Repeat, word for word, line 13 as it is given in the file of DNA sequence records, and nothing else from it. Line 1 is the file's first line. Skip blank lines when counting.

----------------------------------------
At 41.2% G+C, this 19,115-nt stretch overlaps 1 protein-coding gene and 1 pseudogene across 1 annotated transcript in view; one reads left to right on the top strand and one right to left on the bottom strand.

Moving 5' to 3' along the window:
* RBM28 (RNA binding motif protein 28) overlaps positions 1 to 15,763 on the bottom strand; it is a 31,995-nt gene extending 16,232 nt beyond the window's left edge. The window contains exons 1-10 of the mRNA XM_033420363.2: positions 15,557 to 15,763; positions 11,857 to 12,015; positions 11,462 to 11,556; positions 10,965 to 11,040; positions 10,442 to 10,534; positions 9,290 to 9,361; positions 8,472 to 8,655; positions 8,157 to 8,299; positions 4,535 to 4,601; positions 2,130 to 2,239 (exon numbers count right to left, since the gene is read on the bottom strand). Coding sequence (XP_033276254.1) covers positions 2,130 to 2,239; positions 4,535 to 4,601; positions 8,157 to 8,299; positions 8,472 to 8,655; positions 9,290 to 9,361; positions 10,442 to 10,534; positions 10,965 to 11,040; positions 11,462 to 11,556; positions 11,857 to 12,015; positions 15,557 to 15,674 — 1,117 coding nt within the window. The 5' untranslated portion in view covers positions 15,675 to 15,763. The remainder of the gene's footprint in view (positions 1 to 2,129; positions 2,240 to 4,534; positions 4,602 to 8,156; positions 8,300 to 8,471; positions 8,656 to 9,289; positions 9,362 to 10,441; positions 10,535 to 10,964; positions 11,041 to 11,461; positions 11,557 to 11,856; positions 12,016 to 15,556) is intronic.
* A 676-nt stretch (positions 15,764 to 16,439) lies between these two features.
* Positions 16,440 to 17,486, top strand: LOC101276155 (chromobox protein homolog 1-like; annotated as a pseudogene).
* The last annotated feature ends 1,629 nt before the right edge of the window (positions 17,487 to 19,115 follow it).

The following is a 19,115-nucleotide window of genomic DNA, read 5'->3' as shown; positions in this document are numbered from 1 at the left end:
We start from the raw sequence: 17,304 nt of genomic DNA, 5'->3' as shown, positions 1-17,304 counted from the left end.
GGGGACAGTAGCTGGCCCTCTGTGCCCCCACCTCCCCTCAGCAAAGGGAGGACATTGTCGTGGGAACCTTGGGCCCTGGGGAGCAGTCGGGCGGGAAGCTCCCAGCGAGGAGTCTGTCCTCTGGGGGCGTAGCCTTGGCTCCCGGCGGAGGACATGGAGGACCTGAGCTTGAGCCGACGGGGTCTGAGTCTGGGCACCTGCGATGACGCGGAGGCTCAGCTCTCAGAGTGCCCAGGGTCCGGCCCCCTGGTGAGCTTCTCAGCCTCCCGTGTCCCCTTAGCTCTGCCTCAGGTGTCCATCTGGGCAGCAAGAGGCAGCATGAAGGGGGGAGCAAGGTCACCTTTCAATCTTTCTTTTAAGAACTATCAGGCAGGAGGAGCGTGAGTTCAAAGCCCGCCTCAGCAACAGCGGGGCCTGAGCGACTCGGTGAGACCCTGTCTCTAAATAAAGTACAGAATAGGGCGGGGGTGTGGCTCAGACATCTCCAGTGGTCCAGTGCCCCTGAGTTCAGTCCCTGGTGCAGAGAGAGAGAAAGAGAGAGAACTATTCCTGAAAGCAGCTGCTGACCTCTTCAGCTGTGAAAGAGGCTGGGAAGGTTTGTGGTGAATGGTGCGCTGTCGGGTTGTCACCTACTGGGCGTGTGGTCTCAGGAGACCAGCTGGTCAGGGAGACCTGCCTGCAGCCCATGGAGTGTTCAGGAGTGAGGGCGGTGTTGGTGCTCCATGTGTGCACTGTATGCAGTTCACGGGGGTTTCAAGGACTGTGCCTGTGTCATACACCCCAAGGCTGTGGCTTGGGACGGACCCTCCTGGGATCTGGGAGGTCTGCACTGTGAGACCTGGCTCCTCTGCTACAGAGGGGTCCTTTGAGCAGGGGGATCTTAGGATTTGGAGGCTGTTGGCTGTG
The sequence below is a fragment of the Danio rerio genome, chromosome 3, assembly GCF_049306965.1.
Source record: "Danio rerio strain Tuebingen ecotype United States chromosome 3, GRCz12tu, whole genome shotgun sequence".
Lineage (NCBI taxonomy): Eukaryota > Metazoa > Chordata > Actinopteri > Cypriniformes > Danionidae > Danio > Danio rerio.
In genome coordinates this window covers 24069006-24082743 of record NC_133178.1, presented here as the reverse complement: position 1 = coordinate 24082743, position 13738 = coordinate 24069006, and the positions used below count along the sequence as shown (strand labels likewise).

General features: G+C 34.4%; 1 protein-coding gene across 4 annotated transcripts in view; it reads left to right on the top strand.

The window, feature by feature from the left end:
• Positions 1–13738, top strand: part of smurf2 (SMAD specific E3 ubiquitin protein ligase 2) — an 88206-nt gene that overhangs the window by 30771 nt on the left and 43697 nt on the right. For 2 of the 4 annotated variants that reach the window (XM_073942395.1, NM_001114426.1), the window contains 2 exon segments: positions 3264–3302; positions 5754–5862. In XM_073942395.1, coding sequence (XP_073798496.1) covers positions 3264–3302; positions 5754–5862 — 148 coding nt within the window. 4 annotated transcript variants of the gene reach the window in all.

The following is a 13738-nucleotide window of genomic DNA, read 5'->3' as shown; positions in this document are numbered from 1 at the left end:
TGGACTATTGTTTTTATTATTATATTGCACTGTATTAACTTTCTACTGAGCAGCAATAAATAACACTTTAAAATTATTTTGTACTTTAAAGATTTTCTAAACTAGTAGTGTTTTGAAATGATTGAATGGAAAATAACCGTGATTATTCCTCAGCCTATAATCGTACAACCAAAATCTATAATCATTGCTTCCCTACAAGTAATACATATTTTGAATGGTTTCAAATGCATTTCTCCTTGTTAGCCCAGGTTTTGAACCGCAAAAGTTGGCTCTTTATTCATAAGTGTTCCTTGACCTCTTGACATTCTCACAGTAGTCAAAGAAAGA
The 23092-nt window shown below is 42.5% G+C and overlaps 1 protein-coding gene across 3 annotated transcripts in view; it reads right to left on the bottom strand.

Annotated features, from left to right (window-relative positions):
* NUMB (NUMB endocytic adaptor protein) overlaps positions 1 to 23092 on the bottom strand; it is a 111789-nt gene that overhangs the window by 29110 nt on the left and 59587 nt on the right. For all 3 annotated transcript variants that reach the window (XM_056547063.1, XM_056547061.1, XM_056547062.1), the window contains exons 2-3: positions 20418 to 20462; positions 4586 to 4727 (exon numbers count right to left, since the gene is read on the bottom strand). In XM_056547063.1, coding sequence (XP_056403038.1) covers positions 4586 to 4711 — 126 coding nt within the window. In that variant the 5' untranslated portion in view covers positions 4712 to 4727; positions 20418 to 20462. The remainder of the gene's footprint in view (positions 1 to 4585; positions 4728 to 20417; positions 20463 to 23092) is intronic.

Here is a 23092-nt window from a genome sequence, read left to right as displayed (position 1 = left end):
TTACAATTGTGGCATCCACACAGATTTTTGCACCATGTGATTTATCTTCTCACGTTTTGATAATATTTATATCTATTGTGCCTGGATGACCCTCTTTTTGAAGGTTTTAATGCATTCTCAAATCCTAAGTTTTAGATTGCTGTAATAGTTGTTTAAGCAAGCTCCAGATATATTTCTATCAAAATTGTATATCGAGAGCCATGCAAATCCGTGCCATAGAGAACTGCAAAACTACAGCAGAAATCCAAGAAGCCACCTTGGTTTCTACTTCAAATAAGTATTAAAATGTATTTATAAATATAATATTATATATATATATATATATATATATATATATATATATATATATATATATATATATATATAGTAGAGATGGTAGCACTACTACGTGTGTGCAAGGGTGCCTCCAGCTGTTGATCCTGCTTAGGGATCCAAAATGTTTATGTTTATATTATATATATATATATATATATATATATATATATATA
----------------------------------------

In genome coordinates this window covers 24069006-24082743 of record NC_133178.1, presented here as the reverse complement: position 1 = coordinate 24082743, position 13738 = coordinate 24069006, and the positions used below count along the sequence as shown (strand labels likewise).